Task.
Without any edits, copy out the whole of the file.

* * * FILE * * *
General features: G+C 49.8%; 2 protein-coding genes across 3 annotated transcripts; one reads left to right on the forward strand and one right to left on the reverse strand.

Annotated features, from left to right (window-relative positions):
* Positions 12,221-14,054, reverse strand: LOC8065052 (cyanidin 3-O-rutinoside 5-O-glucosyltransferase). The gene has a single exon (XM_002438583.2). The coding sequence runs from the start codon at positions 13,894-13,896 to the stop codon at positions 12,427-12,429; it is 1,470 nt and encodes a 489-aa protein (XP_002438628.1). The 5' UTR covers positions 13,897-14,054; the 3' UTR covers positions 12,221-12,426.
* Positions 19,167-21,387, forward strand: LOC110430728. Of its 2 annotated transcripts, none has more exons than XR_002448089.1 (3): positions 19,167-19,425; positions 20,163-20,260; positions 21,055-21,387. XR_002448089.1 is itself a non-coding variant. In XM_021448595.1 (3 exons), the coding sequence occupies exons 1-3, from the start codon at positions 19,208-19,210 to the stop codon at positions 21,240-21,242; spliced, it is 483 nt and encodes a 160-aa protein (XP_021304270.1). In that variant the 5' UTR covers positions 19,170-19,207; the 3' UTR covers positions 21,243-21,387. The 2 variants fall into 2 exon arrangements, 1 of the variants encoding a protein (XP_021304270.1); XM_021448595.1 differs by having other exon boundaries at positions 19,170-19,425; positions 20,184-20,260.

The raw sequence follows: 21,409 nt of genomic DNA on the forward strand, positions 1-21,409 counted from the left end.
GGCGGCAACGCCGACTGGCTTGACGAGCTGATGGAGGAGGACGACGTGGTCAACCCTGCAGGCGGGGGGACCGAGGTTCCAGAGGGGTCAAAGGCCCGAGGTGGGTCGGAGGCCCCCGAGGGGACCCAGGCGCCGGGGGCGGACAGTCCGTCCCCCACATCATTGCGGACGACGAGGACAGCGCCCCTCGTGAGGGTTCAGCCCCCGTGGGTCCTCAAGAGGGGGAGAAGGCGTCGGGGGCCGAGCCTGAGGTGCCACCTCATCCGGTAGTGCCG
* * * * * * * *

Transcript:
General features: G+C 49.8%; 2 protein-coding genes across 3 annotated transcripts; one reads left to right on the forward strand and one right to left on the reverse strand.

Annotated features, from left to right (window-relative positions):
* Positions 12,221-14,054, reverse strand: LOC8065052 (cyanidin 3-O-rutinoside 5-O-glucosyltransferase). The gene has a single exon (XM_002438583.2). The coding sequence runs from the start codon at positions 13,894-13,896 to the stop codon at positions 12,427-12,429; it is 1,470 nt and encodes a 489-aa protein (XP_002438628.1). The 5' UTR covers positions 13,897-14,054; the 3' UTR covers positions 12,221-12,426.
* Positions 19,167-21,387, forward strand: LOC110430728. Of its 2 annotated transcripts, none has more exons than XR_002448089.1 (3): positions 19,167-19,425; positions 20,163-20,260; positions 21,055-21,387. XR_002448089.1 is itself a non-coding variant. In XM_021448595.1 (3 exons), the coding sequence occupies exons 1-3, from the start codon at positions 19,208-19,210 to the stop codon at positions 21,240-21,242; spliced, it is 483 nt and encodes a 160-aa protein (XP_021304270.1). In that variant the 5' UTR covers positions 19,170-19,207; the 3' UTR covers positions 21,243-21,387. The 2 variants fall into 2 exon arrangements, 1 of the variants encoding a protein (XP_021304270.1); XM_021448595.1 differs by having other exon boundaries at positions 19,170-19,425; positions 20,184-20,260.

The raw sequence follows: 21,409 nt of genomic DNA on the forward strand, positions 1-21,409 counted from the left end.
GGCGGCAACGCCGACTGGCTTGACGAGCTGATGGAGGAGGACGACGTGGTCAACCCTGCAGGCGGGGGGACCGAGGTTCCAGAGGGGTCAAAGGCCCGAGGTGGGTCGGAGGCCCCCGAGGGGACCCAGGCGCCGGGGGCGGACAGTCCGTCCCCCACATCATTGCGGACGACGAGGACAGCGCCCCTCGTGAGGGTTCAGCCCCCGTGGGTCCTCAAGAGGGGGAGAAGGCGTCGGGGGCCGAGCCTGAGGTGCCACCTCATCCGGTAGTGCCG